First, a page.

The earnings reporting season is just getting underway, and most U.S. companies haven't even told Wall Street how much money they made in the just-completed second quarter. But it's fourth-quarter profits that investors are really worried about.
The reason: For weeks, analysts have been slashing profit-growth estimates for the April-through-June quarter, as well as the current quarter. But not the fourth quarter. Profits are expected to fall 2% in the second quarter and rise 3% this quarter.
As a result, optimism has dropped a lot. The Dow Jones industrial average has shed nearly 300 points to 12,653 the past four sessions on fears about a profit pinch going forward from the fallout from Europe's debt woes, slowing growth in China and fresh signs of economic deceleration at home. Lowering the expectations bar for earnings could boost companies' chances of topping forecasts or cushion the blow for stocks if companies disappoint.
The risk? Fourth-quarter expectations remain robust. Analysts forecast profit growth of 14%, which could set stocks up for a steeper drop if soft economic conditions persist or worsen, and the lofty projections turn out to be too optimistic.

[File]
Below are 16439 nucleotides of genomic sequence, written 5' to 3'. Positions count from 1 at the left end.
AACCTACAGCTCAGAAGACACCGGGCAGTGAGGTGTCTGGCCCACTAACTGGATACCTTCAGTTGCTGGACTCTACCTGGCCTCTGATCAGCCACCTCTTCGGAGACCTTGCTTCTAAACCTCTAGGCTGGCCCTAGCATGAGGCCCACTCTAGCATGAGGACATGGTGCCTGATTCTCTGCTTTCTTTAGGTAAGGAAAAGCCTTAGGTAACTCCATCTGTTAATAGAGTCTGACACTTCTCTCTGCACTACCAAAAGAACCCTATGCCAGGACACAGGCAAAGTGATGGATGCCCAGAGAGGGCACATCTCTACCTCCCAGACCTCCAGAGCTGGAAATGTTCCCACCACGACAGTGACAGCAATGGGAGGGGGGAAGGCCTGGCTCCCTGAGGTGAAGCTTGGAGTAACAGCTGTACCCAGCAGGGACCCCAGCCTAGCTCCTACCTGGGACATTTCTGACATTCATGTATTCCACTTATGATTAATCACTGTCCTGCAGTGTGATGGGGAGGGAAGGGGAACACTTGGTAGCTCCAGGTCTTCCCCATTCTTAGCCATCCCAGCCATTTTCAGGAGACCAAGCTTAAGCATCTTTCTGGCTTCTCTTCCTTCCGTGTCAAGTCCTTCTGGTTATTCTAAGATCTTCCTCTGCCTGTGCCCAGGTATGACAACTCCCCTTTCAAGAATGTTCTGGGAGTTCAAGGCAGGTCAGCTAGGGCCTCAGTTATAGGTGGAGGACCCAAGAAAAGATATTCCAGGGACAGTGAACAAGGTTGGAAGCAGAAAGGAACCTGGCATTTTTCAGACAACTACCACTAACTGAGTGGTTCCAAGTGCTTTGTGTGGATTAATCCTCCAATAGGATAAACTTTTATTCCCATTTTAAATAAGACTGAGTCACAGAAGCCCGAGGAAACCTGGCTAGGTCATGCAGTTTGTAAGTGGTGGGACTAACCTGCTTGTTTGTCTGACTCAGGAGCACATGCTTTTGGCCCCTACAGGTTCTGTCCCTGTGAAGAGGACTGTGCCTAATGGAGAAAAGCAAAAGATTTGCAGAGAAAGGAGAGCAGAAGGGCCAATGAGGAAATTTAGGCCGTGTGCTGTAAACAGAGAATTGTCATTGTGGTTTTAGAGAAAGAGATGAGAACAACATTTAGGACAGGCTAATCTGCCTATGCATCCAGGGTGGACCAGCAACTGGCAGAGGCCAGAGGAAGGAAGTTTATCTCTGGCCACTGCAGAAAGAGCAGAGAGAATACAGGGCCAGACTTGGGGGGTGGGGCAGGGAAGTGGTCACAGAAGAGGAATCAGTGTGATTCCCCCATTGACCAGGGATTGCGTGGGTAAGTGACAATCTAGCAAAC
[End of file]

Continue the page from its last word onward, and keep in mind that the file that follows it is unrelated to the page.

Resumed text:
"The closer we get to the fourth quarter, the more concerned people will be," says Sam Stovall, chief equity strategist at Standard & Poor's.
If Europe's recession lasts longer than expected, China suffers a hard landing and U.S. growth dips further, it would dent earnings later in the year, Stovall says, creating a further drag on stocks.
Just how big a drag it could be is hard to quantify, says Gina Martin Adams, stock strategist at Wells Fargo Securities. "It depends on what other things are going on," she says. If profits are falling but economic news is improving or progress is being made on fixing U.S. fiscal problems, the downside for stocks would be limited, she says. But if profits are sinking along with the economy, stocks will likely suffer more.
Yet, with so much global uncertainty, it will be tough for companies to provide investors with an accurate outlook, says Citi economist Steven Wieting: "Investors will be misled if they think company guidance at this point can tell us what the distant future will look like."
This story first appeared in USA Today.